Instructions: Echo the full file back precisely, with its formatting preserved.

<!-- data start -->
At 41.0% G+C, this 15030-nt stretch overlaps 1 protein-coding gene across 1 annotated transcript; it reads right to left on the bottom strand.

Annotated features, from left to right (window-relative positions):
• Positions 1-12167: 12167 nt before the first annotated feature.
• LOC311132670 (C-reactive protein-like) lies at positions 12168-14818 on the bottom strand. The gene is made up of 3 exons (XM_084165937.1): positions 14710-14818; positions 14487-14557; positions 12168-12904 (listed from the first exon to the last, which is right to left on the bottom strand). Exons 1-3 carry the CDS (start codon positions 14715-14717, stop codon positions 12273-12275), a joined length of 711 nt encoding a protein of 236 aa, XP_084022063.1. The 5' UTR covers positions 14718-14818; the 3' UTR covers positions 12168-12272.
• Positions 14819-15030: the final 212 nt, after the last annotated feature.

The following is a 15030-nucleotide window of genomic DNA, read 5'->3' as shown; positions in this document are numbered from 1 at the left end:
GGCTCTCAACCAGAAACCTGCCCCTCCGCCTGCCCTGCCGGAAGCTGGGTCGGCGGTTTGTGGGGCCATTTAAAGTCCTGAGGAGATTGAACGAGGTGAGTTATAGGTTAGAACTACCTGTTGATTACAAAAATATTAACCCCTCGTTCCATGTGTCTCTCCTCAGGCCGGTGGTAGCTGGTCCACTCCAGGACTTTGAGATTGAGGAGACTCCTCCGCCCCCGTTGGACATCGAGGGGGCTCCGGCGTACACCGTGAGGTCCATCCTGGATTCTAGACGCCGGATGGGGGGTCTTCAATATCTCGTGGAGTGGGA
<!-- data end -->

At 41.0% G+C, this 15030-nt stretch overlaps 1 protein-coding gene across 1 annotated transcript; it reads right to left on the bottom strand.

Annotated features, from left to right (window-relative positions):
• Positions 1-12167: 12167 nt before the first annotated feature.
• LOC311132670 (C-reactive protein-like) lies at positions 12168-14818 on the bottom strand. The gene is made up of 3 exons (XM_084165937.1): positions 14710-14818; positions 14487-14557; positions 12168-12904 (listed from the first exon to the last, which is right to left on the bottom strand). Exons 1-3 carry the CDS (start codon positions 14715-14717, stop codon positions 12273-12275), a joined length of 711 nt encoding a protein of 236 aa, XP_084022063.1. The 5' UTR covers positions 14718-14818; the 3' UTR covers positions 12168-12272.
• Positions 14819-15030: the final 212 nt, after the last annotated feature.

The following is a 15030-nucleotide window of genomic DNA, read 5'->3' as shown; positions in this document are numbered from 1 at the left end:
GGCTCTCAACCAGAAACCTGCCCCTCCGCCTGCCCTGCCGGAAGCTGGGTCGGCGGTTTGTGGGGCCATTTAAAGTCCTGAGGAGATTGAACGAGGTGAGTTATAGGTTAGAACTACCTGTTGATTACAAAAATATTAACCCCTCGTTCCATGTGTCTCTCCTCAGGCCGGTGGTAGCTGGTCCACTCCAGGACTTTGAGATTGAGGAGACTCCTCCGCCCCCGTTGGACATCGAGGGGGCTCCGGCGTACACCGTGAGGTCCATCCTGGATTCTAGACGCCGGATGGGGGGTCTTCAATATCTCGTGGAGTGGGA